the proceedings are void, although the vitiate the indictment. Slate v. Brady,
adverse party was duly notified. Id.

353
3. A certificate of the selectmen, lodged 2. An allegation, in an indictment for bur-

with the town clerk for record, is the glary, that the respondent broke and en-
legitimate evidence that a road hastered the dwelling-house of one person,
been opened and devoted to public use. ! with intent to steal his goods, and, hav-

Blod yet v. Town of Royalton, 288 ing so entered, stole and carried away
4. Towns are liable for damages occasion. the goods of another person then and

ed by the insufficiency of any highway there being found, is not a misjoinder of
which they adopt, either by leaving it offences.
open for travel and shutting up other
highways, or by setting it in the rate INFANTS AND INFANCY.

bill of the highway surveyor. Id.
5. An indictment against a town for not 1. If an action be brought against several

repairing a highway, and a conviction defendants, one of whom is an infant,
thereon, is evidence that such highway and the case is tried without the appear-
has been adopted by the town. If such ance of any guardian for the infant, and
highway is insufficient, the town is re. appealed to the county court, and judg.
ponsible to individuals who may thereby ment there affirmed, in the same manner,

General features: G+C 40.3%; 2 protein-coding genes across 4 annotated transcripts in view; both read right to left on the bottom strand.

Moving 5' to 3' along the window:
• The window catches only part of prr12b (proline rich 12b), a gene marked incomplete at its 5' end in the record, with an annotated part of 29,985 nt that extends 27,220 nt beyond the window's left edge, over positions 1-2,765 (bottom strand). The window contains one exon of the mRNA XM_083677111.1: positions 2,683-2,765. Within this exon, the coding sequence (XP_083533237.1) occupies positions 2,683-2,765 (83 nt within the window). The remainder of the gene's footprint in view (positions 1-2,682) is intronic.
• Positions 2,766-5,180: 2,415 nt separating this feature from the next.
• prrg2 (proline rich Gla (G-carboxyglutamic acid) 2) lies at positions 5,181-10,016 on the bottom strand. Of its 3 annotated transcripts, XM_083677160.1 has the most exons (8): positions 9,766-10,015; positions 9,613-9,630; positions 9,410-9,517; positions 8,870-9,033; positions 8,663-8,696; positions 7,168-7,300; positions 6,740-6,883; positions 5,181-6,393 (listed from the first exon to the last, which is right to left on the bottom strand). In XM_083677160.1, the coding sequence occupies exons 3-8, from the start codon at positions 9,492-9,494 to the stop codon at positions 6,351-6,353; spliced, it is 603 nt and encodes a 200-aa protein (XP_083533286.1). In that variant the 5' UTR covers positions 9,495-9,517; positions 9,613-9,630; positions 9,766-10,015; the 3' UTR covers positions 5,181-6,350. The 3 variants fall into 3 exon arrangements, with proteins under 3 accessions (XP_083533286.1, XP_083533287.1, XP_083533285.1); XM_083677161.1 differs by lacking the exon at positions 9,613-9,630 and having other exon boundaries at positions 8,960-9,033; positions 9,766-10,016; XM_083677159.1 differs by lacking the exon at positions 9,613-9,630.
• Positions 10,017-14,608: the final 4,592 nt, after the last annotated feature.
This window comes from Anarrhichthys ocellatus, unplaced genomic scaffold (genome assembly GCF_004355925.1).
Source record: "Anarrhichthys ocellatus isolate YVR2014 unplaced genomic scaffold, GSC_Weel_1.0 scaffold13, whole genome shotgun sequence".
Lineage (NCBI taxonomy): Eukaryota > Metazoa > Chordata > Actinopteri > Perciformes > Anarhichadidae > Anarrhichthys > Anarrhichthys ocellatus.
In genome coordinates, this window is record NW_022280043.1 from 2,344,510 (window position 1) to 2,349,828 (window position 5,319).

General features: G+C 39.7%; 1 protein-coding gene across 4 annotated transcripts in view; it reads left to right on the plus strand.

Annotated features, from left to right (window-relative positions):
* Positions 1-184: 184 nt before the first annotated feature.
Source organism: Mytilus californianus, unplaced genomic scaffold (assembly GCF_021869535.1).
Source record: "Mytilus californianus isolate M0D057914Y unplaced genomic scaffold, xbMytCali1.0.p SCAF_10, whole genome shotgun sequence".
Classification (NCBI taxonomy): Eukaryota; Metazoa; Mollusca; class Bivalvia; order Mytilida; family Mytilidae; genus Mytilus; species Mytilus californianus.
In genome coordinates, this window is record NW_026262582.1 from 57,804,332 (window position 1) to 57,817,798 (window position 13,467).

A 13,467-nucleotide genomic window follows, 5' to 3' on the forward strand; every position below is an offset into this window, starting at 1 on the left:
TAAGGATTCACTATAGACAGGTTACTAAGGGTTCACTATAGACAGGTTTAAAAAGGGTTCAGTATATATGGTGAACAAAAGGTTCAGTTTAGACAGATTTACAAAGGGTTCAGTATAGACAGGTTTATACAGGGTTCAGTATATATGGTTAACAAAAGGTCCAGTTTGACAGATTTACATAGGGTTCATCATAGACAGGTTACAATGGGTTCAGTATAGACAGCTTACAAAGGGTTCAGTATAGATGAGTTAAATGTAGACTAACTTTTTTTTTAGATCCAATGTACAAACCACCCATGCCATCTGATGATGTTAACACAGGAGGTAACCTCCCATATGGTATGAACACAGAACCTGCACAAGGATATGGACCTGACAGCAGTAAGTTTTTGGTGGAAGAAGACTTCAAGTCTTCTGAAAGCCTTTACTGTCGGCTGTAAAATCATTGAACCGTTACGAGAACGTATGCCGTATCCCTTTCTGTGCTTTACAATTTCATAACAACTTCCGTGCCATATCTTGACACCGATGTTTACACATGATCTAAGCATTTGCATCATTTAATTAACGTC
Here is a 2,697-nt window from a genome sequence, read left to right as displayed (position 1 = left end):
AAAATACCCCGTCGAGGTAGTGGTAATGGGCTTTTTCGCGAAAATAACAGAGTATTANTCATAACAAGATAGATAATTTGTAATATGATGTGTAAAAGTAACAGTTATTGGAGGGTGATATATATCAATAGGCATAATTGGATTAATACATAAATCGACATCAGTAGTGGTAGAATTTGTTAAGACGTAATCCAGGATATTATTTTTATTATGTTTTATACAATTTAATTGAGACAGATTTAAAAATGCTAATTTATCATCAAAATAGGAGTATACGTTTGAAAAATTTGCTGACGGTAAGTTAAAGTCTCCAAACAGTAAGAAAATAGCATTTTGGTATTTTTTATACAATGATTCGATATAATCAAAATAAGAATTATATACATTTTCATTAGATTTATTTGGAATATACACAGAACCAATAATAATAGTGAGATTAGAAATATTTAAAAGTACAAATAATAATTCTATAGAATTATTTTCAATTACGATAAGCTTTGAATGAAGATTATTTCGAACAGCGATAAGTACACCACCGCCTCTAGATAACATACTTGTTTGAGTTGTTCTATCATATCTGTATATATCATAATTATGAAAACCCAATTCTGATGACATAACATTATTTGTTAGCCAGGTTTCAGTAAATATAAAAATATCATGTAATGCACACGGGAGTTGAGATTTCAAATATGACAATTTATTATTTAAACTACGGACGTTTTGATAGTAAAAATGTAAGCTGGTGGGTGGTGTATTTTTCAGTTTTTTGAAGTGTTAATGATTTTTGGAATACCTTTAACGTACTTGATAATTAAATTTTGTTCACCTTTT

sustain damages.

Id. and execution issued, it affords no ground
6. What constitutes an opening of a high of audita querela. Chase v. Scott, 77

way is a question of law, and it is error 2. The appropriate remedy in such case is
in the conrt to leave that question to the by writ of error.

Id.
jury to determine, without instructing 3. Where an adult hired a minor to work
them as to the law.

Id. for him by the month, and the minor la-
7. The consent of the selectinen that a bored a given time and received of the

person may travel on any road, or their adult certain articles of property on ac.
knowledge that the traveller supposes it count of his labor, it was held ihat the
to be a public highway, does not render minor could not retain the property so
a town liable for injuries happening received, and recover the full value of
thereon, unless they have done some act his services. Taft & Co. v. Pike, 405

recognizing it as a public highway. Id. 4. In such case the articles received by the
8. The selectmen may agree with the minor should be allowed against him for

owner of land on the amount of damages | what they are reasonably worth, without
to be paid to him before opening a road regard to the contract of the minor. Id.